French band The Limiñanas seem to get better with each album, even though, as with this, it’s a re-issue of old singles that weren’t meant to be a collection in the first place.
This latest outing is rooted in cool French sixties pop, with some Ennio Morricone thrown in for good measure, and some solid psychedelic stoner grooves. At heart it’s lightweight pop and the sound varies but little, but their French insouciance — they probably have a word for it — means you get the feeling they’d just shrug and wave a Gauloises if you pointed it out. It’s got charm and flows along nicely.
Despite the Frenchness they love their English music. The Mirror kicks it all off, with an Englishman (Kirk Lake) telling the story of a mirror factory, loosely based in truth, in as much as the factory does exist but much else seems to be made up (according to the factory website).
The English influence continues with Two Sisters, a Kinks cover, about a swinging sister and her housewife sibling, the characters based on Ray and Dave Davies, apparently.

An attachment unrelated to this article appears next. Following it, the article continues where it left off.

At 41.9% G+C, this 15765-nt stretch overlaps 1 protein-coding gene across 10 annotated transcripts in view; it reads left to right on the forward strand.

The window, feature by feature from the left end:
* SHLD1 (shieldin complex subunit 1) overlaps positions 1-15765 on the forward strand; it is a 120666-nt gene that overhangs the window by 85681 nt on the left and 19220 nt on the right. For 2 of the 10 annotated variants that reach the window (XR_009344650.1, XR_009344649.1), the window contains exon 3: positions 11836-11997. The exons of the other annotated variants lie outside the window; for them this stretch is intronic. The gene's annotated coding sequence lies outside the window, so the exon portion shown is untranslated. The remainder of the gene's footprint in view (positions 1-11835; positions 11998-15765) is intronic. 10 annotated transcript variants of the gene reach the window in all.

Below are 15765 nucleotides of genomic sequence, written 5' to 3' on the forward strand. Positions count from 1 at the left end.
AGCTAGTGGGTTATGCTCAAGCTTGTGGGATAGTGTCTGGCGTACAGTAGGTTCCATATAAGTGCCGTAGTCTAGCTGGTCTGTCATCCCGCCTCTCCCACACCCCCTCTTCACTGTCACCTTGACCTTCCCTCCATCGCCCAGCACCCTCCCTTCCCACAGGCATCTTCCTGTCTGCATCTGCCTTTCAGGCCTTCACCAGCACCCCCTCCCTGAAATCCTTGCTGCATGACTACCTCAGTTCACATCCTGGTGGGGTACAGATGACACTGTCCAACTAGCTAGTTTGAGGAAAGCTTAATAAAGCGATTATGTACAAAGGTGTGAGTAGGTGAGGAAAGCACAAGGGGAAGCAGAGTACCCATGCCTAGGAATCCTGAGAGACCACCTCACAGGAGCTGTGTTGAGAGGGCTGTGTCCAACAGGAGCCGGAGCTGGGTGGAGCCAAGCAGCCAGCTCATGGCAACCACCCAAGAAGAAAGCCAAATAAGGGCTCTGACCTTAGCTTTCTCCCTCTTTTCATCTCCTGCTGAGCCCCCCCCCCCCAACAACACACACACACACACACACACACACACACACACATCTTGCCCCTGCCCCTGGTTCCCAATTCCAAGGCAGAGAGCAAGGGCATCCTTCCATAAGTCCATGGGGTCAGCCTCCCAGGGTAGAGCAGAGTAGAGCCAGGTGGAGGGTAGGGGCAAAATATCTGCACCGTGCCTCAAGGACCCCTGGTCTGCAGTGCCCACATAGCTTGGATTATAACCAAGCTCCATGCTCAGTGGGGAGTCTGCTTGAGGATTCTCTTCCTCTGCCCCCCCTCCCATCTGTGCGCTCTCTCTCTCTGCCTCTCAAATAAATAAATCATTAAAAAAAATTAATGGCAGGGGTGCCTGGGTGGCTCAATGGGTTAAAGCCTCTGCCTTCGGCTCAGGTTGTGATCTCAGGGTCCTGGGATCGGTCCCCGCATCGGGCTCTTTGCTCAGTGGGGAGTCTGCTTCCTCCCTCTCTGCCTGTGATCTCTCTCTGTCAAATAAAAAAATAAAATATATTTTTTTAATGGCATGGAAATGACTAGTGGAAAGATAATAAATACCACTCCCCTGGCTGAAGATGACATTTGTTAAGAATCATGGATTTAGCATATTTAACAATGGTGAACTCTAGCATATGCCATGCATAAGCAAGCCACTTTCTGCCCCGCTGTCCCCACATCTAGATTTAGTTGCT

Maria’s Theme goes from the swinging West End to the Wild West, plucked guitar, Morricone-style bells, whistling and some almost-mariachi trumpet.
So far so poptastic; a cover of La Cavalerie from French singer Julien Clerc follows, very sixties and sung in French, and then comes Russian Roulette, a song originally by Lords Of The New Church, a punk “supergroup” from the 80s; Rat Scabies drummed and Brian James guitared. This track is good because it lays down a metronomic bass line and sticks to it, as does the next, The Inventor, which might be an original, and The Train Creep A-Loopin.
These three pop/stoner tunes precede a return to the sixties, Nuit Fantôme, which has jangly guitar and spoken French and is rather good, as is — and they seem to wheel it out on every album — The Gift, with Hooky on bass and vocals not dissimilar to Gillian Gilbert. A New Order song, really. The first time we heard the song it was by far the best on the album, now it’s not, which is how far they’ve improved.
We’re nearly 500 words but only 10 songs in; just to say that other covers include Angels And Devils from Echo and the Bunnymen (B side to Seven Seas), and closer Silent Night (bearable, just). On the way there, The Curse of Santa Claus is not bad and Wunderbar the catchiest tune ever whose sole lyric is Wunderbar.
We also discovered they’re disciples of a 60s genre called “yé-yé”, a French style derived from the English “yeah! yeah!”; Serge Gainsbourg and Françoise Hardy were examples of the time.
Basically: music that sounds like it’s from the 60s served up with French cool and some solid grooves.
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